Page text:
Allowing pets in your rental home is a contentious topic. Despite the fact that many Kiwis have pets, most landlords aren’t keen to have them running around their rentals. If you’re one of the 86% of landlords who don’t allow pets on your property, you might one day have to deal with the surprise of a tenant living with a pet despite your rules. How should you handle this situation? Unfortunately, despite having a tenancy agreement in place, your options are pretty limited.
Open face-to-face communication is often the best first way to approach the issue. Set up a time and place that works for you and your tenant to bring up the pet issue. You should be prepared with what you plan to say and hope to achieve, and decide how a compromise might work in your situation. If you reach an agreement you should put it in writing and have you and your tenant sign and date it to avoid future confusion.
14 day notice to remedy
If you find there is a pet on your property, and self resolution hasn’t been effective, you can give your tenants a 14 day notice to remedy. Keep in mind this option is only available if there is a clause in your tenancy agreement that explicitly forbids pets. This notice informs the tenant of what they did to breach your agreement, how they can remedy the breach, and how much time they have to fix it. If the pet issue isn’t resolved after this 14 day notice has been sent out, you can apply to the Tenancy Tribunal to have the matter sorted out.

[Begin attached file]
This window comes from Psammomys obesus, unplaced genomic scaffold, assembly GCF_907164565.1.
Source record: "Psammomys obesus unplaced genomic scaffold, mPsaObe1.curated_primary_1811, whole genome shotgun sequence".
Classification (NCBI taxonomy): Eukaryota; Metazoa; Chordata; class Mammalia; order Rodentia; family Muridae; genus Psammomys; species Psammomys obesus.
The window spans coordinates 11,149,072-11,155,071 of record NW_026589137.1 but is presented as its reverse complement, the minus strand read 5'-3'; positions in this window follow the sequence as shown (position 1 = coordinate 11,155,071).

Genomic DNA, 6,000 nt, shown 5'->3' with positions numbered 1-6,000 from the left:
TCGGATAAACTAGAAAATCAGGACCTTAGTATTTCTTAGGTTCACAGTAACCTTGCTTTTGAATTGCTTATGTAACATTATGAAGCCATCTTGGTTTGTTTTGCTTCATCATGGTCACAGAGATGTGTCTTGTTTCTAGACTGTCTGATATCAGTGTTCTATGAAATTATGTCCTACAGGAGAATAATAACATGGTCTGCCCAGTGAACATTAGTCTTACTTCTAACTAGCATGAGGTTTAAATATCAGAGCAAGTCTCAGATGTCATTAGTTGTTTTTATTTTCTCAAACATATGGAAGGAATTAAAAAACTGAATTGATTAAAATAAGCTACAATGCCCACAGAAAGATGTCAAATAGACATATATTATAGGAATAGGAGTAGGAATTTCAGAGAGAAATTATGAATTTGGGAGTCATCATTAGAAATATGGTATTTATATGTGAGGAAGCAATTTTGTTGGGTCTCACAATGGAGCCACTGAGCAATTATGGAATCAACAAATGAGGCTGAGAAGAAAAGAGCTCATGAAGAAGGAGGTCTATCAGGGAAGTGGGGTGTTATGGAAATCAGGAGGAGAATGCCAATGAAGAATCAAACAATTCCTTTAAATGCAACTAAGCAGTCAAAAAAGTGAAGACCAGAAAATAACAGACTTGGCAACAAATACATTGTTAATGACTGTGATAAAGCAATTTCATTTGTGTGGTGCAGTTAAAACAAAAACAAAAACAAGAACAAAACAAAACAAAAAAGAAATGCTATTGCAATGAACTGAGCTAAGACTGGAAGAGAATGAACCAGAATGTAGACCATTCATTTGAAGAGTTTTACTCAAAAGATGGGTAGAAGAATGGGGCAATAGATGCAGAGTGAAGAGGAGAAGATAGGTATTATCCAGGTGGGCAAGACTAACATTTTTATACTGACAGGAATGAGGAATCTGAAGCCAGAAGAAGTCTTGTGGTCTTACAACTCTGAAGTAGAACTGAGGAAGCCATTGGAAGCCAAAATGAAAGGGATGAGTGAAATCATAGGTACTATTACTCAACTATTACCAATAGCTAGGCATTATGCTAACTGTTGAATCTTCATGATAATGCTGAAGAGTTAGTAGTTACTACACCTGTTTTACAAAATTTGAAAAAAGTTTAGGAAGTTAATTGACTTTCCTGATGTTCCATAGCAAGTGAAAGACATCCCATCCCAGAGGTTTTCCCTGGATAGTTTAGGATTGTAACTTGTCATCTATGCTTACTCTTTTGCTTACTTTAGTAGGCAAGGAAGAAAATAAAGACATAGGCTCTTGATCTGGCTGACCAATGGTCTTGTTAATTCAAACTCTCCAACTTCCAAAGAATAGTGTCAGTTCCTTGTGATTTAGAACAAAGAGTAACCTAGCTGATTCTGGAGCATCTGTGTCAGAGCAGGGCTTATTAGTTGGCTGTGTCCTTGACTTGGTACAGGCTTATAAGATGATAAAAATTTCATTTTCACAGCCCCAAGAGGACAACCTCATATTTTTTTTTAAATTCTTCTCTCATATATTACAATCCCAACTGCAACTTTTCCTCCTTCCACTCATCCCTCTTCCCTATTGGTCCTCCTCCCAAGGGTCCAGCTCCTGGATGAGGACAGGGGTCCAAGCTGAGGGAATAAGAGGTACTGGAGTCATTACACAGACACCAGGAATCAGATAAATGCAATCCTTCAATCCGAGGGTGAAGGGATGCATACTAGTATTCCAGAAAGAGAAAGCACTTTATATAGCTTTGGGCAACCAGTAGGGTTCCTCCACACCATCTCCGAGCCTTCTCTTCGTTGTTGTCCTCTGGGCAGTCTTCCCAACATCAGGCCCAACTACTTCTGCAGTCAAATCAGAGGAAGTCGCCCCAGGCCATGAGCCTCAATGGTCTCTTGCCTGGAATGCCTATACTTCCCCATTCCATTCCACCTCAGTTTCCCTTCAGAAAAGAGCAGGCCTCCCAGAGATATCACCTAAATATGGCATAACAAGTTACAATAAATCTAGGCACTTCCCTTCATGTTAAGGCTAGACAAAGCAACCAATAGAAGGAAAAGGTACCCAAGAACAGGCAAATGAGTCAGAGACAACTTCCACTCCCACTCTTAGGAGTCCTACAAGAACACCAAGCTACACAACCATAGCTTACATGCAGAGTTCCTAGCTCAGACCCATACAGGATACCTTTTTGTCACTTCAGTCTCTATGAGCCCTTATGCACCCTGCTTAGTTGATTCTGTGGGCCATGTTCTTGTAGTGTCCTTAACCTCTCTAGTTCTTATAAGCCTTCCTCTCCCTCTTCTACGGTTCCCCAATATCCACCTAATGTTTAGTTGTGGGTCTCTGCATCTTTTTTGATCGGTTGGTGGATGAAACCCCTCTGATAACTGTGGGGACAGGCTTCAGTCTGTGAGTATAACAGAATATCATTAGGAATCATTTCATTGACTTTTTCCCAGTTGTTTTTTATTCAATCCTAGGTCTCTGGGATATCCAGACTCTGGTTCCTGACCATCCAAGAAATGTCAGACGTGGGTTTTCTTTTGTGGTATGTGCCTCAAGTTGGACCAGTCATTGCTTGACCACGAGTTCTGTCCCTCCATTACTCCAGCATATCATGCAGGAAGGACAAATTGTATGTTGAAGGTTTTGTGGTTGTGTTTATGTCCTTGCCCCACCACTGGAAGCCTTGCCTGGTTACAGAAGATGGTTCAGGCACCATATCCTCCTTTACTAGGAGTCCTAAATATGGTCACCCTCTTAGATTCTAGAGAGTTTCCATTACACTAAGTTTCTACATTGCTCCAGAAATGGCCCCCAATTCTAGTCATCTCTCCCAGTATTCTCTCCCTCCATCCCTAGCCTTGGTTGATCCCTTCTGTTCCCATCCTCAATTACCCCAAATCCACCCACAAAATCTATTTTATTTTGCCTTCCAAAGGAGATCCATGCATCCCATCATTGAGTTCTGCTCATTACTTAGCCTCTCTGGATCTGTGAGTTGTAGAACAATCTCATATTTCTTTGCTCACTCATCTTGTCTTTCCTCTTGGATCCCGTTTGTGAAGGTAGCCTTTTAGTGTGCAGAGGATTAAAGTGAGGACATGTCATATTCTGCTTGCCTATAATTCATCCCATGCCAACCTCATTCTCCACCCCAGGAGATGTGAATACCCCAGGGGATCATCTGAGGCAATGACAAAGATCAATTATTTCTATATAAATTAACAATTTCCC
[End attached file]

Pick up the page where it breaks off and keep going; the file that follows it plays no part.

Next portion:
You can find a Notice to Remedy template here
Consider a change of policy
If your tenant is otherwise great, you might consider changing your pet policy. Not only will this potentially lead to a longer term tenancy, but it may open up the possibility for you to charge higher rent on future tenancies for allowing the luxury of a pet friendly home (a rare find in New Zealand).
Hopefully you’ll never run into the issue of unauthorised pets on your property, but with 64% of New Zealanders owning furry friends, you should be prepared for the possibility. Rather than being blindsided by this breach, take some time now to decide whether you would address the issue head on with your tenants, or make a change to your personal pet policy.
The information contained in this article is exclusively for promotional purposes. It does not in any way constitute legal advice and should not be relied upon as the basis for any legal action or contractual dealings. The information is not, and does not attempt to be, a comprehensive account of the relevant law in New Zealand. If you require legal advice you should seek independent legal counsel. myRent.co.nz does not accept any liability that may arise from the use of this information.